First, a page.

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01.09.2016 | Regular Article | Ausgabe 5/2016

Environmental Health and Preventive Medicine 5/2016

Association of perfluorinated chemical exposure in utero with maternal and infant thyroid hormone levels in the Sapporo cohort of Hokkaido Study on the Environment and Children’s Health

Environmental Health and Preventive Medicine > Ausgabe 5/2016
Shizue Kato, Sachiko Itoh, Motoyuki Yuasa, Toshiaki Baba, Chihiro Miyashita, Seiko Sasaki, Sonomi Nakajima, Akiko Uno, Hiroyuki Nakazawa, Yusuke Iwasaki, Emiko Okada, Reiko Kishi
Wichtige Hinweise

Electronic supplementary material

The online version of this article (doi:10.​1007/​s12199-016-0534-2) contains supplementary material, which is available to authorized users.



Perfluorooctane sulfonate (PFOS) and perfluorooctanoate (PFOA) have been widely used as industrial products, and are persistent organic pollutants due to their chemical stability. Previous studies suggested that PFOS and PFOA might disrupt thyroid hormone (TH) status. Although TH plays an important role in fetal growth during pregnancy, little attention has been paid to the relationships between maternal exposure to perfluorocarbons and TH statuses of mothers and fetuses. We investigated the effects of low levels of environmental PFOS and PFOA on thyroid function of mothers and infants.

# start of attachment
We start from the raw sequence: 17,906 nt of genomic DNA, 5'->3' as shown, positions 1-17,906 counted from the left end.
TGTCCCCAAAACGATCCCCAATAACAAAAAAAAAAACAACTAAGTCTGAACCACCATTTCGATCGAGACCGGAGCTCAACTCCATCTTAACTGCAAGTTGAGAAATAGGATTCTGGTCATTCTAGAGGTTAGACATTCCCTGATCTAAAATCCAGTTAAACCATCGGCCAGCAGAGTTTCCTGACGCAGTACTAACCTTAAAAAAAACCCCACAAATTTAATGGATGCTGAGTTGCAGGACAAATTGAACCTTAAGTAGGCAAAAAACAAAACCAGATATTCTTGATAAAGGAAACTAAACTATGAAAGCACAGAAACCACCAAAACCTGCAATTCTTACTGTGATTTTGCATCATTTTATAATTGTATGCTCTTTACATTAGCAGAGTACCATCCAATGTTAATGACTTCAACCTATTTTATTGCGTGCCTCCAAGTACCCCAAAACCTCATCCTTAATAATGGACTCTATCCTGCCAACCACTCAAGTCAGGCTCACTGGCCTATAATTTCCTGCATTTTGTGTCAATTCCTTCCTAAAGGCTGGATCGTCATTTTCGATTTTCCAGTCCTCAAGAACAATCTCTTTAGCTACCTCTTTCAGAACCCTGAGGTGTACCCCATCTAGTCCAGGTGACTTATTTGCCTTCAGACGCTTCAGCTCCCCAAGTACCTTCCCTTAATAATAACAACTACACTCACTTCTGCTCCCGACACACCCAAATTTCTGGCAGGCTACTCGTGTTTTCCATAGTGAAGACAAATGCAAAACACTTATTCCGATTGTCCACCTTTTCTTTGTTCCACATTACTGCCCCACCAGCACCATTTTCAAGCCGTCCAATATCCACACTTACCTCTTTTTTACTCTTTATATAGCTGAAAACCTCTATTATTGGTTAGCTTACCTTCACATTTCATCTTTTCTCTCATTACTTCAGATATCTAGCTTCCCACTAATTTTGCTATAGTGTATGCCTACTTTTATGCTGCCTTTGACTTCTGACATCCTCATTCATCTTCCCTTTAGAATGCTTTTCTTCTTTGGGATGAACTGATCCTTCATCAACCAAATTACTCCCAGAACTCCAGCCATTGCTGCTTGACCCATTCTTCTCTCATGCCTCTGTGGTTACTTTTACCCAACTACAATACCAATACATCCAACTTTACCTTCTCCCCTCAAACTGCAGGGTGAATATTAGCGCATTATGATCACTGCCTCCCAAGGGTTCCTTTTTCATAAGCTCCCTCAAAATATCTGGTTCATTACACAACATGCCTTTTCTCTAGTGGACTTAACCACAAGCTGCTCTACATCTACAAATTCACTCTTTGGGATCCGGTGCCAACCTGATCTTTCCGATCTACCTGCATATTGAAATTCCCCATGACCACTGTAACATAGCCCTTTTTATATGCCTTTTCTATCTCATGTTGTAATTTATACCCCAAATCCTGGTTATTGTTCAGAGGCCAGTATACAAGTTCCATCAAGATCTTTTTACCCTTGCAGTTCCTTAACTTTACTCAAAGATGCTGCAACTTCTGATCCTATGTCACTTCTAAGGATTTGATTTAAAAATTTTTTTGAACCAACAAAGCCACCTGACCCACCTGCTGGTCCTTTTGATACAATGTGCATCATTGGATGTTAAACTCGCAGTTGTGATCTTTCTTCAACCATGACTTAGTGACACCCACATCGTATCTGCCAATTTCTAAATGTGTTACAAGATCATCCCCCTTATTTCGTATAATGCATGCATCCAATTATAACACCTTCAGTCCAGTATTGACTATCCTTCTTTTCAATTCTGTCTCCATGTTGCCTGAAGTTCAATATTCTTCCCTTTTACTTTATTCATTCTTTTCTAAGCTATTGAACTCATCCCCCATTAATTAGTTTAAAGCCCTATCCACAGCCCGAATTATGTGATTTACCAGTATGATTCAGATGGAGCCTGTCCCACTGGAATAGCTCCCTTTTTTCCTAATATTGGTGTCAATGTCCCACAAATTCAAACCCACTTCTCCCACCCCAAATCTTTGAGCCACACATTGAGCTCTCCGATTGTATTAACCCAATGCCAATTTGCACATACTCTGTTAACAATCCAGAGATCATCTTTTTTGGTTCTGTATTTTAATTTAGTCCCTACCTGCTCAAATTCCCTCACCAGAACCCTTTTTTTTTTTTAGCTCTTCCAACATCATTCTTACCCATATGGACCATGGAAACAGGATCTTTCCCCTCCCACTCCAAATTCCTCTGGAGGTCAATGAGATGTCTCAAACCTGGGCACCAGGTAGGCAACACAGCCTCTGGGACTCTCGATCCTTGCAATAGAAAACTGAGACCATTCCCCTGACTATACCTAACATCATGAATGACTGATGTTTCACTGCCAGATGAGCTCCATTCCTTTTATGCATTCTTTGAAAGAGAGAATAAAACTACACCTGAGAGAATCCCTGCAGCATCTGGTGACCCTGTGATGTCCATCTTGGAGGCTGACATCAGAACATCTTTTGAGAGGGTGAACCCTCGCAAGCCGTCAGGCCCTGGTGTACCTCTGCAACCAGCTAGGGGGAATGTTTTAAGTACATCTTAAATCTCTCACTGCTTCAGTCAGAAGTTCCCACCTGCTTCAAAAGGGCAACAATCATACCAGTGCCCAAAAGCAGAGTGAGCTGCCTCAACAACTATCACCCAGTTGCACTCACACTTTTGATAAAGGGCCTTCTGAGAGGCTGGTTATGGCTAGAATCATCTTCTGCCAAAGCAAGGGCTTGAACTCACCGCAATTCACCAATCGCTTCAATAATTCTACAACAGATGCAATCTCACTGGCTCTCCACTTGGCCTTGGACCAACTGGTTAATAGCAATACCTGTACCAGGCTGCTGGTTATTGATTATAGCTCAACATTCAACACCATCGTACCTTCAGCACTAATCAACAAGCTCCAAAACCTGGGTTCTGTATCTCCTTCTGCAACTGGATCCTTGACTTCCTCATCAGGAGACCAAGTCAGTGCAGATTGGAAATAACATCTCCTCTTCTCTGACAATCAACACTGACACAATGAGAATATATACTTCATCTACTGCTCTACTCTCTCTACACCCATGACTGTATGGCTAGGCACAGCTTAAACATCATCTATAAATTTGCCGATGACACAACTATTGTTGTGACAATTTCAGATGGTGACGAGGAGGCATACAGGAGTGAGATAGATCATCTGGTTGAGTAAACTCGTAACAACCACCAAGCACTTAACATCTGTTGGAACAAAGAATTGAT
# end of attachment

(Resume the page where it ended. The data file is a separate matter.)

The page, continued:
Of the eligible subjects in a prospective cohort, 392 mother–infant pairs were selected. Concentration of maternal serum PFOS and PFOA was measured in samples taken during the second and third trimesters or within 1 week of delivery. Blood samples for measuring thyroid stimulating hormone (TSH) and free thyroxine (FT4) levels were obtained from mothers at early gestational stage (median 11.1 weeks), and from infants between 4 and 7 days of age, respectively.


Median concentrations of PFOS and PFOA were 5.2 [95 % confidence interval (CI) 1.6–12.3] and 1.2 (95 % CI limitation of detection–3.4) ng/mL, respectively. Maternal PFOS levels were inversely correlated with maternal serum TSH and positively associated with infant serum TSH, whereas maternal PFOA showed no significant relationship with TSH or FT4 among mothers and infants.


These findings suggest that PFOS may independently affect the secretion and balances of maternal and infant TSH even at low levels of environmental exposure.

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